Railroad Workers Call for Mass Picketing Weds – 7 Immigrant Nashville Women Fired for Organizing – Esty Sellers Form 1st Union of Esty Sellers


Greetings from the Burgh, where I’m getting ready to leave to cover the election in Brasil in a week. I’ve been hustling to fundraise to replace a broken iPhone and cover other travel costs before heading out on Sunday. 

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A big thanks to our readers who collectively donated $300 last night! We’re aiming to raise another $600 this week to hire local reporters to help us while we report on Brasil’s upcoming presidential election. 

Donate today to help us hire local reporters to assist us with our labor reporting.

Please, if you can, sign up as one of our 725 recurring donors today. 

Railroad Workers United Call for Mass Picketing on Wednesday. 

In a sign that rank and file railroad members are upset with the Tentative Agreement reached by various unions, Railroad Workers United has called for railroad workers to support mass picketing on Wednesday. 

 “The rank and file is not standing idly by, but is mobilizing, as evidenced by the group that has come together to call for Wednesday’s action,” said Railroad Workers United President Ron Kaminkow in a statement. 

For more on railroad workers’ action this week, check out the Railroad Workers United page. 

Seven Immigrant Workers Fired for Organizing in Nashville 

In Nashville, Tennessee, seven immigrant women employed by EventWork Rentals were fired after working with the Worker Dignity Center and demanding promised wage increases and additional staffing to help with overwork. 

The women, who named their group Las Guerreras Hondureñas (The Honduran Warrioresses), have filed NLRB charges against their employer, who they say retaliated against them after they began organizing for better working conditions. 

“We went on strike because $15 an hour is not enough to survive as a single mother in Nashville,” Yamina, one of the workers fired from EventWorks, said in a statement put out by Workers’ Dignity. 

For more on the struggles of Las Guerreras Hondureñas, check out the Workers’ Dignity Facebook page. 

Philadelphia Art Museum Workers Strike 

In Philadelphia yesterday, over 200 members of AFSCME Local 397 went on a one-day strike as the union remains frustrated with contract talks with the Philadelphia Museum of Art. 

“I have to work two jobs in order to afford my bills and just to live,” Juliet Vinegra, a PMA worker, said in a press release. “The museum has not come to the table with proposals that actually show fair pay for us. They have come consistently with 2%, which is below cost of living and we have not received raises in years.”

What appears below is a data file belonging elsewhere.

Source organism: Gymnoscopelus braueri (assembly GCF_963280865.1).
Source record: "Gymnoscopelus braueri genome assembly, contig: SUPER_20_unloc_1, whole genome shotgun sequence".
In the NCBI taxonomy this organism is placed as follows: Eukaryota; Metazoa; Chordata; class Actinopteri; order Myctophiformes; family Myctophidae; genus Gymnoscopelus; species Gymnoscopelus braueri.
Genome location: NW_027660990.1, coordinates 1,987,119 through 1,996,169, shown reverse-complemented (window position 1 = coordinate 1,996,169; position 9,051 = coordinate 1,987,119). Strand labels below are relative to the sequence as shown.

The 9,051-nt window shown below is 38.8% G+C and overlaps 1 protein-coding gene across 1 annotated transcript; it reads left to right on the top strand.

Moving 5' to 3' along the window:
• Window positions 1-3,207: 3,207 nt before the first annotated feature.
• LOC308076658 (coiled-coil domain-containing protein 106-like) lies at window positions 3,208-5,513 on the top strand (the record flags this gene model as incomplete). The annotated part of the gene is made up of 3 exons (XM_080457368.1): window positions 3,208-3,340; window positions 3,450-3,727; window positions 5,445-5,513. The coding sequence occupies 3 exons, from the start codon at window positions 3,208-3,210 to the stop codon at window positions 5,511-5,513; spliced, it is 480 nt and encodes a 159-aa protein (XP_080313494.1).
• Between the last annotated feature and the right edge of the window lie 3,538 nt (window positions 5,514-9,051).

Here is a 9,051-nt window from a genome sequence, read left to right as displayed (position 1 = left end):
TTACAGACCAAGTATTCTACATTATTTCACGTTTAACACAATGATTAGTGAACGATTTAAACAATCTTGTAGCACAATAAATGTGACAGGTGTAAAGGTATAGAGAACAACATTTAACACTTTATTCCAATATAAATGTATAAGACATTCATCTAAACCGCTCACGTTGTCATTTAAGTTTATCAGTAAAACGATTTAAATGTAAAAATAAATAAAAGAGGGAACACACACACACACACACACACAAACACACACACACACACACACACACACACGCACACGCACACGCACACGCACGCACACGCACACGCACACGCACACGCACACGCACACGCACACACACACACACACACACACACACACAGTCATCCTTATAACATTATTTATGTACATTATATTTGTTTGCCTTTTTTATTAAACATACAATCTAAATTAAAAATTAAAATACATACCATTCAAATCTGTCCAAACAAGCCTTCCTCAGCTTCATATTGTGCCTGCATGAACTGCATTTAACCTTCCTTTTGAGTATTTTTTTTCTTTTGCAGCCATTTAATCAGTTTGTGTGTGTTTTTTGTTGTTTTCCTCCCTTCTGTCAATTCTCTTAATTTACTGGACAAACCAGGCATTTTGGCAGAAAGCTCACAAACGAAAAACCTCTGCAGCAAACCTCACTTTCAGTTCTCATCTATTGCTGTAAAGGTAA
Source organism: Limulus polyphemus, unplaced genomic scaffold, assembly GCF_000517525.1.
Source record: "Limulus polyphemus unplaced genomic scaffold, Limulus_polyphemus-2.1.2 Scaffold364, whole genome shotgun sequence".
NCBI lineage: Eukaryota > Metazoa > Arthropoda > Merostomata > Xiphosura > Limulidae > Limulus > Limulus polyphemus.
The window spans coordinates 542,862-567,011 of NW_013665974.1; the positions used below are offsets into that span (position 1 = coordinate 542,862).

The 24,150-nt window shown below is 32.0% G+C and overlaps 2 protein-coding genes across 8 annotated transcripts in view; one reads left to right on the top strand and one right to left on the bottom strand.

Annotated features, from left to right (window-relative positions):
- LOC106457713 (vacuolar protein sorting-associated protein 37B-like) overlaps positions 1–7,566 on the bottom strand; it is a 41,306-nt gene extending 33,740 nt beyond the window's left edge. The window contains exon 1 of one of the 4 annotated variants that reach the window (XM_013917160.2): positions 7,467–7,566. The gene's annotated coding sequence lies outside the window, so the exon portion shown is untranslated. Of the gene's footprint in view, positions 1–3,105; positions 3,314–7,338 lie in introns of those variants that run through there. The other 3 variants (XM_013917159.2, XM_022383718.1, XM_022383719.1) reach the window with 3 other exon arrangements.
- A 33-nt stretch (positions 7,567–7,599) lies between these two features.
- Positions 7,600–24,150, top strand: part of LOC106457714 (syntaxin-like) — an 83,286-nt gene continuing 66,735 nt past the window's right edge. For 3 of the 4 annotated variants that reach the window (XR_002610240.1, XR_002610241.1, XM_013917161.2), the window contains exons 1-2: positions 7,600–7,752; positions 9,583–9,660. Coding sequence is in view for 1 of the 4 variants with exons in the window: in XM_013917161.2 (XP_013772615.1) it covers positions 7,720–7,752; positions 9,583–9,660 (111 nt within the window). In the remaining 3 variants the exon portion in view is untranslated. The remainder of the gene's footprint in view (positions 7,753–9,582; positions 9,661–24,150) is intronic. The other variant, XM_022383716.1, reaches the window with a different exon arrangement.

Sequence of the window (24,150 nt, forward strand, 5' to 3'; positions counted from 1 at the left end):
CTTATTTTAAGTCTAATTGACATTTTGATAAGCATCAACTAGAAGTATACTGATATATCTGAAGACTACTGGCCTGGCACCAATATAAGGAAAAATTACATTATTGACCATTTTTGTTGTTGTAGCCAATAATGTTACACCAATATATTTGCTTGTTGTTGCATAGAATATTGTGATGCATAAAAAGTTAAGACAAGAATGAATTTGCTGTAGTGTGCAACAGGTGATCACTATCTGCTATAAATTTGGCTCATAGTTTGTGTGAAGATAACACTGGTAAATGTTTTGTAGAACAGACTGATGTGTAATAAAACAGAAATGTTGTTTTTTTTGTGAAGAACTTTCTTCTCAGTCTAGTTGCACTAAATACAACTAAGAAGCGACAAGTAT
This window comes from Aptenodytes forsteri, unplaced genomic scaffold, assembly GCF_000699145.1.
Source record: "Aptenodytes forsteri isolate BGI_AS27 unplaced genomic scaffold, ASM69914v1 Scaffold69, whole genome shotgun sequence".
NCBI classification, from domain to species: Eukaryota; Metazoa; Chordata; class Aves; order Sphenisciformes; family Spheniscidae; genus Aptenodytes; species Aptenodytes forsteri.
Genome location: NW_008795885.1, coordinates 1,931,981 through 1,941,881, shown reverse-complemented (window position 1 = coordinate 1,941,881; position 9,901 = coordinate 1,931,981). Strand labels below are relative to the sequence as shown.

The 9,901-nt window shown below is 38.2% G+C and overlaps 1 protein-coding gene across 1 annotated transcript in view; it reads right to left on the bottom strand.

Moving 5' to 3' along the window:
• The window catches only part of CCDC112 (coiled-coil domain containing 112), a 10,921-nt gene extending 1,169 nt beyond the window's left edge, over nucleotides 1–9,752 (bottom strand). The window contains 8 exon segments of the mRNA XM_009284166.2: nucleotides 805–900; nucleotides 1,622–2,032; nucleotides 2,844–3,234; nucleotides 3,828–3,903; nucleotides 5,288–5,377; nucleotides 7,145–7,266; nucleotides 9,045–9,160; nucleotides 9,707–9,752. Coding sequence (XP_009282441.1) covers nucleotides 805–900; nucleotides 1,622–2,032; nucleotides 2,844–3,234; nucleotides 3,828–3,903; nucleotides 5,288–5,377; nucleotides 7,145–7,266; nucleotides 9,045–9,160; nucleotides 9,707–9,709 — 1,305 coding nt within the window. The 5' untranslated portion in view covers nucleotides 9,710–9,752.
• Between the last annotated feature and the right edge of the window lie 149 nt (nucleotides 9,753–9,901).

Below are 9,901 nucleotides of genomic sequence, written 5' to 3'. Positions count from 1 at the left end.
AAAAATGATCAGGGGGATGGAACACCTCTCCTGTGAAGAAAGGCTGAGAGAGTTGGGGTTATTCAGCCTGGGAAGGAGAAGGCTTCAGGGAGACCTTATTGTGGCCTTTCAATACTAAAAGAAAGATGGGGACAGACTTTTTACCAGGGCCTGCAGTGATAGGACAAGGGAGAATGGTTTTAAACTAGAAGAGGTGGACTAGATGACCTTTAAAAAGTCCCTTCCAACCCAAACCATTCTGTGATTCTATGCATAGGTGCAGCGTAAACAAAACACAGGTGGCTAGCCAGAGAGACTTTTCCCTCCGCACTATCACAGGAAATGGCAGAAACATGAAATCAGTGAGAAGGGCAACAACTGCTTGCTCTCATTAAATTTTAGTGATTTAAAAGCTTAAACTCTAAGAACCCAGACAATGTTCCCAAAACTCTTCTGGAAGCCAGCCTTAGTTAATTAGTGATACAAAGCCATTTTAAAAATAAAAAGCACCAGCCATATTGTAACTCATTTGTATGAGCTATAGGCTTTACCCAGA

For more, check out AFSCME’s webpage. 

Indiana Workers Strike for First Time Since 1968 

In yet another sign of a growing strike wave, over 100 workers are on strike this week at Elkhart Products Corporation in Elkhart, Indiana.

It’s the first time since 1968 that the long unionized workers have been on strike. 

“We’re striking the company because that proposal included a 15% copay for medical insurance as well as only a $0.50 cent raise which would put all these members $70 short a week on their check,” David Gault, a business rep with Machinists Local Lodge 2018, told WBND. 

For more, check out WBND. 

Esty Sellers Form 1st Union of Esty Sellers

Finally, Billy Penn has a look at how a Philadelphia craft maker helped to organize the first Etsy Strike:

Online marketplace Etsy recently made changes that sparked resistance from the independent sellers that make up the platform, and a Philadelphia craftsperson played a considerable role in helping merchants start to push back.

Eighty thousand sellers signed a petition ahead of a 30,000-seller strike in April, demonstrating that while they create their products independently, they don’t want to deal with the ecommerce company alone.

Now the strike’s organizers have cemented that fact by creating the Indie Sellers Guild.

For more, check out Billy Penn.

Strikes & News Happening Elsewhere

Alright, folks, that’s all for today. Donate to help us cover this crucial presidential election in Brasil. Please, if you can, sign up as one of our 725 recurring donors today. 

Keep sending tips, story ideas, complaints, and comments to [email protected] Thanks for all the suggestions and support. 

Love & Solidarity, 


About the Author

Mike Elk
Mike Elk is an Emmy-nominated labor reporter and alumni of the Guardian. In addition to filing nearly 2,000 stories from 46 states, Elk traveled with Lula from Sáo Bernando do Campos all the way to the Oval Office in the White House. Credited by the Washington Post for being the first reporter to track the strike wave systematically, Elk started Payday Report using his NLRB settlement from being illegally fired for union organizing in 2015. He lives in his hometown of Pittsburgh and works frequently in Rio de Janeiro, where he attended college at PUC-Rio. He speaks both Portuguese and Pittsburghese fluently. His email is [email protected]

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